"The justice of Part 36 is that decisions about litigation should be economically utilitarian: it actively discourages litigation on 'points of principle' by making litigation not fought on a commercial basis a high stakes activity."
In an interesting judgment on the limits of national courts’ powers to set aside arbitration awards on public policy grounds, the Privy Council has confirmed that the question for the court is whether, on the findings of law and fact made in the award, there is any conflict between the award and public policy.
Betamax Ltd v State Trading Corporation (Mauritius)
Emphasising that the award of costs is at the discretion of the judge and will only be overturned if the judge reached a decision they were not properly entitled to make at all, the High Court has confirmed a decision that claimants were entitled to the normal costs consequences of beating a Part 36 offer, even though they had been awarded nominal damages of just £10. The judge had been entitled to find that the offer of £1 was genuine and that the claimants were the successful parties.
Shah & Anr v Shah & Anr
The High Court has emphasised that a failure to make an alternative application to set aside default judgment at the same time as challenging jurisdiction will not be perceived as a lack of promptness if the jurisdiction challenge subsequently fails and an application to set aside is then made – the jurisdiction challenge is effectively a challenge to the default judgment and an application to set aside made at the same time runs the risk of an argument that the defendant has submitted to the jurisdiction.
Alli-Balogun v On the Beach Limited & Ors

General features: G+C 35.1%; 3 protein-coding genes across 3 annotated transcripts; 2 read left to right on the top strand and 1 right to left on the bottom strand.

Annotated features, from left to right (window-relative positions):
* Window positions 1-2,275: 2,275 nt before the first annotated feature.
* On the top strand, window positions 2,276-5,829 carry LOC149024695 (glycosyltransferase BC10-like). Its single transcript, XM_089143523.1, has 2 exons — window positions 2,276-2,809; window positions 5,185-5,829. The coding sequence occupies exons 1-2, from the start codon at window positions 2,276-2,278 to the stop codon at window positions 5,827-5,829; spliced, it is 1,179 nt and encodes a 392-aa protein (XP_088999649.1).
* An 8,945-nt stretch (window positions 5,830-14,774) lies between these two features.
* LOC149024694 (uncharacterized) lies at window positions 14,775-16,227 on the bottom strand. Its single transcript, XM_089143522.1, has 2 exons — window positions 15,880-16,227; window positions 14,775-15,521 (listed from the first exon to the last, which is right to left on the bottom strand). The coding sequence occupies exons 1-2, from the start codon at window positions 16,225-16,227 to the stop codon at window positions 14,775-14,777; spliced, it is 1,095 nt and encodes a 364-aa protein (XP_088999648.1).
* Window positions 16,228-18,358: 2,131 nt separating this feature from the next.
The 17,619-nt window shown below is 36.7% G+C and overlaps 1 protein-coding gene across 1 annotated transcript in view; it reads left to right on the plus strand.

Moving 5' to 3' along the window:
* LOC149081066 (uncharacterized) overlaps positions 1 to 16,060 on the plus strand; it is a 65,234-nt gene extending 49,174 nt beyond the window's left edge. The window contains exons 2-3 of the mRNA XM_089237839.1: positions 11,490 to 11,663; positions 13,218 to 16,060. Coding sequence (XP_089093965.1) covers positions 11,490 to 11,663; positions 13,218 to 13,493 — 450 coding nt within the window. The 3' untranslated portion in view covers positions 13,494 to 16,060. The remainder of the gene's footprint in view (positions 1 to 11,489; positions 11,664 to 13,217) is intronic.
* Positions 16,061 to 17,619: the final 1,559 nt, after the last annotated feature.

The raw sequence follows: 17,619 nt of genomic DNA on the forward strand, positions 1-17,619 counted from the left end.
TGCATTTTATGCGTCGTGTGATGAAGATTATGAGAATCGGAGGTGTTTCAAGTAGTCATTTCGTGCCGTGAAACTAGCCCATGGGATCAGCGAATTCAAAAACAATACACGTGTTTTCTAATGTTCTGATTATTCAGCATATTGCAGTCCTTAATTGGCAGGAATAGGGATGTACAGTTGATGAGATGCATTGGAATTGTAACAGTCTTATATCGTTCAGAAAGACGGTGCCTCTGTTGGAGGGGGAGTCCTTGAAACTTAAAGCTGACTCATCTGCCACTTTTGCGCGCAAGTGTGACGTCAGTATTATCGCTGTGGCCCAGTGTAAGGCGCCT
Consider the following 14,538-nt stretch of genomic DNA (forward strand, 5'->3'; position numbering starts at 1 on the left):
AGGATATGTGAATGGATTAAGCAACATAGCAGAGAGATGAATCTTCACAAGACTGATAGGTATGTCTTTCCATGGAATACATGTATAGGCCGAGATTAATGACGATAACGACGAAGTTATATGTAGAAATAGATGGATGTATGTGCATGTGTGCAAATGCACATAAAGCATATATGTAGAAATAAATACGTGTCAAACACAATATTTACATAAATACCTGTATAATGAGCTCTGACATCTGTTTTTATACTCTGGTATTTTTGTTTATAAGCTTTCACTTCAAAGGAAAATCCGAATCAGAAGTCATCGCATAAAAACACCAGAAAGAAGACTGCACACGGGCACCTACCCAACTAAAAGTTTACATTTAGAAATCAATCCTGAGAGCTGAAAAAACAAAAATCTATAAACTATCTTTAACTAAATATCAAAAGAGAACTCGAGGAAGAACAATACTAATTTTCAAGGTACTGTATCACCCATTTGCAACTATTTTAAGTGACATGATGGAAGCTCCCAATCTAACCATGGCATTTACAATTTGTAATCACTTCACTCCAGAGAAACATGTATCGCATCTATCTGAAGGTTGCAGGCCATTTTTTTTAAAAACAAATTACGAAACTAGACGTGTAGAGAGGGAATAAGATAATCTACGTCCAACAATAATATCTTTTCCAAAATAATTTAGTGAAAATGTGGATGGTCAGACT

A majority of the Supreme Court has confirmed that an order permitting enforcement of an arbitration award against a foreign state must be served through diplomatic process in accordance with section 12 State Immunity Act 1978, and it is not possible to dispense with service of the order, even in exceptional circumstances.
General Dynamics United Kingdom Ltd v State of Libya
Providing an important reminder that rules relating to the recording of hearings apply to remote hearings as well as in-person hearings, the High Court has emphasised that the court’s permission is required for any real-time transcript of proceedings.
JR & B Farming Limited v Hewitt & Anr
The Court of Appeal has rejected arguments that the rule in Prudential Assurance Co Ltd v Newman Industries Ltd (No 2) (1982) (the rule against reflective loss) meant that a shareholder with rights under a joint venture agreement could not bring claims against an individual because the company in which it held shares had also acquired rights under the joint venture agreement pursuant to the Contract (Rights of Third Parties) Act 1999. The rights created by the Act were not intended to affect the rights of a promisee to enforce any term of the contract.
Broadcasting Investment Group Limited & Ors v Smith & Anr
Should you wish to discuss any of these cases in further detail, please speak with a member of our London dispute resolution team below, or your regular contact at Watson Farley & Williams:
|Andrew Ward||Rebecca Williams|
|Ryland Ash||Charles Buss|
|Dev Desai||Marcus Dodds|
|Andrew Hutcheon||Robert Fidoe|
|Mike Phillips||Sarah Ellington|